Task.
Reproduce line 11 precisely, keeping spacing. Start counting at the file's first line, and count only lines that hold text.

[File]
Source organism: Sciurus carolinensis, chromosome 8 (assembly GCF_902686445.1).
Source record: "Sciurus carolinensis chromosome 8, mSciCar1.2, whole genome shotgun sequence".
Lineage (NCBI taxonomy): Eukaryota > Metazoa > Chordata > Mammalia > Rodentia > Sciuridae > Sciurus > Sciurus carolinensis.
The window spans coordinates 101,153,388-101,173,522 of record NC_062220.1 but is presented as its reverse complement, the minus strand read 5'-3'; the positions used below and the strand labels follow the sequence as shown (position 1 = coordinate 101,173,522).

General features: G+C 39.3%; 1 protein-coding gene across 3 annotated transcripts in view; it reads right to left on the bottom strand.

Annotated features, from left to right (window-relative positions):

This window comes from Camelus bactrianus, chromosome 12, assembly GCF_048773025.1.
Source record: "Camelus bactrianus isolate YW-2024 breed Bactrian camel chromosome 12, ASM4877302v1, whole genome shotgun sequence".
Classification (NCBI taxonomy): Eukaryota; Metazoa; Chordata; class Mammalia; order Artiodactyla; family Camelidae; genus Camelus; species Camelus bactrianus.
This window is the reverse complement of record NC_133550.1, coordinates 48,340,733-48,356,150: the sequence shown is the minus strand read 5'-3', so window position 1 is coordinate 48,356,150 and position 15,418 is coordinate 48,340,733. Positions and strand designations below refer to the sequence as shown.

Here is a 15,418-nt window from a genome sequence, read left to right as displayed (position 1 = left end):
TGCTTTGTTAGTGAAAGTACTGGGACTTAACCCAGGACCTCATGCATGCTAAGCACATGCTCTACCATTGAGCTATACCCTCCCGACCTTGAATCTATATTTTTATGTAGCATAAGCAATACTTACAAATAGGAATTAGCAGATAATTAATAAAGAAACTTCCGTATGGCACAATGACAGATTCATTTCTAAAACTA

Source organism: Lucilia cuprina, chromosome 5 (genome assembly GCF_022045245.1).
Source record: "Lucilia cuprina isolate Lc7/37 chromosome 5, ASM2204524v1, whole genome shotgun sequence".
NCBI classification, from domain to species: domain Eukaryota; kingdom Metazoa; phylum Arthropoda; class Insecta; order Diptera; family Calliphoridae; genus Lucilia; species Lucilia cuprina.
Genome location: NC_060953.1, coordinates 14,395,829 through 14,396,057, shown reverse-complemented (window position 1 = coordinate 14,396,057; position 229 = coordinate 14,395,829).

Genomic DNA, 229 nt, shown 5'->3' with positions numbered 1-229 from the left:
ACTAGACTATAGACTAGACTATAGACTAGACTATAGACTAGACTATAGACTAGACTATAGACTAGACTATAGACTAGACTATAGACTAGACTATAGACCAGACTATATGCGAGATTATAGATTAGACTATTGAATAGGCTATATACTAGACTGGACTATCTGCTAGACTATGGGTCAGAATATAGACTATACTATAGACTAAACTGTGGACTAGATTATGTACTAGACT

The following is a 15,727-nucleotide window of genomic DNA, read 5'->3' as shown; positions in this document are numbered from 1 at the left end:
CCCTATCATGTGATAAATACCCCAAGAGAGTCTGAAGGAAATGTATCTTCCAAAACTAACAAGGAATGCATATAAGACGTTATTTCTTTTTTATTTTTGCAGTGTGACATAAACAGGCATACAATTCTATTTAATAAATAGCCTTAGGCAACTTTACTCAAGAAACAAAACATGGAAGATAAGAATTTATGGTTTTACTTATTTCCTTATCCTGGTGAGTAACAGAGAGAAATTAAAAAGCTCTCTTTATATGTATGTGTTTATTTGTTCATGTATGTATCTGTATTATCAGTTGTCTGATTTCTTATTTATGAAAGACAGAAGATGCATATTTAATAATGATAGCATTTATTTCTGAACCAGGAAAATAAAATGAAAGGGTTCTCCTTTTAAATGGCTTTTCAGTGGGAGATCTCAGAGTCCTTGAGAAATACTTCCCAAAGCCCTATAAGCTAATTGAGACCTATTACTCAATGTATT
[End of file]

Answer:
Here is a 15,418-nt window from a genome sequence, read left to right as displayed (position 1 = left end):